When should one start?
Starting good posture before pregnancy is best, really in childhood. While we’re on the topic of children, can we stop the habit of putting developing bodies into restrictive chairs for long hours and for over 12 years of school? We’ve grown up with our backs restricted all day, then ride home in bucket style seating, only to slouch in front of the television or more sitting in front of a computer. Plus, a lack of sunlight (Vitamin D) is causing increasing rates of pelvis-twisting rickets.
In pregnancy, practice good posture as soon as you learn of the benefits.
A study based on ultrasound images through pregnancy show that fetal positioning begins after the 10th week of pregnancy! Most babies have chosen their final birthing position at the end of the second trimester. My observations show that by 31 weeks most first time babies are in position. The small number of breech babies becomes a smaller number until 3-4% are still breech at term (40 weeks) For some babies, whether breech or posterior, it will take more than good posture to change. Second babies may be able to use the mother’s gravity friendly positions to change until about 34-37 weeks. A few babies are exceptions to this and can change their position even in labor.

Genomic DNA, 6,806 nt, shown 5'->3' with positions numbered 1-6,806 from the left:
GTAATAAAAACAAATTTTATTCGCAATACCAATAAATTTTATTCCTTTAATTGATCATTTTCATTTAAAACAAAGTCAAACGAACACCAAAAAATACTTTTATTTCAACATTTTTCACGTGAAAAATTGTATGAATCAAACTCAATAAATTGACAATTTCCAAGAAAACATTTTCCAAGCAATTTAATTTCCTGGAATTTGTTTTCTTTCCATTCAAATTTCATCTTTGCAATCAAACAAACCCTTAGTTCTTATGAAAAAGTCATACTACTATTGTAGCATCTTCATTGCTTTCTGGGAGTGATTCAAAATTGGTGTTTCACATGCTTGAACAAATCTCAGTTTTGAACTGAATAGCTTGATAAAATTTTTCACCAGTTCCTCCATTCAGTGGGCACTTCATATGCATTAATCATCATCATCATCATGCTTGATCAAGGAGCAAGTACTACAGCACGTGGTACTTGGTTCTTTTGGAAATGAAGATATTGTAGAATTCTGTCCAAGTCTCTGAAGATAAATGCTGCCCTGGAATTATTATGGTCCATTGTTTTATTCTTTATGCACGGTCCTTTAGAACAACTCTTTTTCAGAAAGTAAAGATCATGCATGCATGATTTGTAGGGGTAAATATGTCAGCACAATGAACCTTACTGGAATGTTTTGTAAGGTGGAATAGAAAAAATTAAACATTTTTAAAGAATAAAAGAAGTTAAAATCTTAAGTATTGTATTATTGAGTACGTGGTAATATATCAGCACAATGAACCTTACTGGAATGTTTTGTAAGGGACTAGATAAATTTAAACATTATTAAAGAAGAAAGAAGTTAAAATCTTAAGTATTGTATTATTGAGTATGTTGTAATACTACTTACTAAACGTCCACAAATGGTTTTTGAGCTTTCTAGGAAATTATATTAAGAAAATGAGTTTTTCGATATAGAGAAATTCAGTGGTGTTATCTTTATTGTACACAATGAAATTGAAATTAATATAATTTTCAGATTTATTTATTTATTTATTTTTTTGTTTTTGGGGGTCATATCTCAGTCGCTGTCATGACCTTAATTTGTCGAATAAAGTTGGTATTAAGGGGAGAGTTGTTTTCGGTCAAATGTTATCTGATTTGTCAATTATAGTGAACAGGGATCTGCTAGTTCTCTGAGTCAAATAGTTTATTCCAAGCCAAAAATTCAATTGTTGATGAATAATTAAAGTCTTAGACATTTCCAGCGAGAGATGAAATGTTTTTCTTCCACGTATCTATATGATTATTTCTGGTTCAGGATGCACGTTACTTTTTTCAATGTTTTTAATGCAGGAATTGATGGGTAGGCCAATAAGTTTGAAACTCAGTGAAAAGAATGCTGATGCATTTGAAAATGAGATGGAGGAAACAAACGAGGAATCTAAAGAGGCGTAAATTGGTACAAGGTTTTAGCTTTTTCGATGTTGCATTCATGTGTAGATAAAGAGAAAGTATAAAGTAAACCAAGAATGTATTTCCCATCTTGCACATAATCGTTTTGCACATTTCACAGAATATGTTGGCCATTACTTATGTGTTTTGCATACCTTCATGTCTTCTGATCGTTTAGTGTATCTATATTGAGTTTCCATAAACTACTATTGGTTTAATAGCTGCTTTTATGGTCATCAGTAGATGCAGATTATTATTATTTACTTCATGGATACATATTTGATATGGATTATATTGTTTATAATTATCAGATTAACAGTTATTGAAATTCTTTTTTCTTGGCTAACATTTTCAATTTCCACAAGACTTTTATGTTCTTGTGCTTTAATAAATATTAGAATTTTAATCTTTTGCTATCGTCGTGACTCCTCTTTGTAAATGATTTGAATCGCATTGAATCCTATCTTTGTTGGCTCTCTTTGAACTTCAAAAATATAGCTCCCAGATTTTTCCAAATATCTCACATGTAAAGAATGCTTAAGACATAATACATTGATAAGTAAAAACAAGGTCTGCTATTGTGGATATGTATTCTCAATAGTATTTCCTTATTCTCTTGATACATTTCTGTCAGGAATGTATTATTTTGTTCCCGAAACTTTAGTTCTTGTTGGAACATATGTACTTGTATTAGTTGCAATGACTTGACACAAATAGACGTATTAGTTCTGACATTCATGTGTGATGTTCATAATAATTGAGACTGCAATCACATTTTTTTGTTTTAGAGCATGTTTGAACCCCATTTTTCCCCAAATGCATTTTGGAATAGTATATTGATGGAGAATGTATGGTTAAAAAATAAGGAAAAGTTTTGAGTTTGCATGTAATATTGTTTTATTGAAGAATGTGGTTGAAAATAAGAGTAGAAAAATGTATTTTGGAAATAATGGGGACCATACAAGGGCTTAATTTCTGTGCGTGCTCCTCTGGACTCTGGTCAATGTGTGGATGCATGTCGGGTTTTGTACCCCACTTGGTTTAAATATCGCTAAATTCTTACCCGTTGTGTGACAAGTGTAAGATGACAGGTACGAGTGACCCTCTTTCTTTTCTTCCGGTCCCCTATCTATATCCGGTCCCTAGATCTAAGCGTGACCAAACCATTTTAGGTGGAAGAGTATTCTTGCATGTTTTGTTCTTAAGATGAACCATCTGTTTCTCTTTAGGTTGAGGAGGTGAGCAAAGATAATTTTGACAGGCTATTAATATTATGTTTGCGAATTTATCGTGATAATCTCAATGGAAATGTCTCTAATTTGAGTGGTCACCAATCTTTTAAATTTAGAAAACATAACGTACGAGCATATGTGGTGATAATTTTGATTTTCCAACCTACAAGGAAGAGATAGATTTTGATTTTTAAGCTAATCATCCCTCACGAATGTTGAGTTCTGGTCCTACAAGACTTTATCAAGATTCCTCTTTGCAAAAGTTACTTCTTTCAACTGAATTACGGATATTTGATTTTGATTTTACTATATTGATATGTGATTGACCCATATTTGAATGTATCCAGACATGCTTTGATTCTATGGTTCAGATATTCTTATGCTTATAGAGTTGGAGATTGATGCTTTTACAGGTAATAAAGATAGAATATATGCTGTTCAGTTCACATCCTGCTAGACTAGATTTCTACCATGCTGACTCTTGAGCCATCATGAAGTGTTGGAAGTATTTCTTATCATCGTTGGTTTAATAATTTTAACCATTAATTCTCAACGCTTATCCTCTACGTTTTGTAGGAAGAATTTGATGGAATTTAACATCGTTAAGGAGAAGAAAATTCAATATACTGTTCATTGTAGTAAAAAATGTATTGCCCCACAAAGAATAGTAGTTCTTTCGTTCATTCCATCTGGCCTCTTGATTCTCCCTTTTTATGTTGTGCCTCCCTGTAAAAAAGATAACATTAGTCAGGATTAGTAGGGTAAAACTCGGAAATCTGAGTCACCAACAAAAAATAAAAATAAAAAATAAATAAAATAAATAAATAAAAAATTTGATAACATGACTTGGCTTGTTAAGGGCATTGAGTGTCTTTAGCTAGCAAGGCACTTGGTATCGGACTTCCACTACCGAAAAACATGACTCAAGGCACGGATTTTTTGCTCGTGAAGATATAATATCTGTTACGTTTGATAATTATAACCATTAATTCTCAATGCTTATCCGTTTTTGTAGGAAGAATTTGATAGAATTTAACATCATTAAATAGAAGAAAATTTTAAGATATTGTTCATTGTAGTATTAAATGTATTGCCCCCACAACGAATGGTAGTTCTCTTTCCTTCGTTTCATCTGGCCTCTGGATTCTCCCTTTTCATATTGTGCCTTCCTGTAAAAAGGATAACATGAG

Most women begin their search for birth knowledge in the last trimester. Many times there will be enough time for the determined mother. When the pelvic brim is not round and the baby is posterior it might be too late to get the baby in a good starting position by maternal positioning alone. Other things can be done in the last weeks of pregnancy.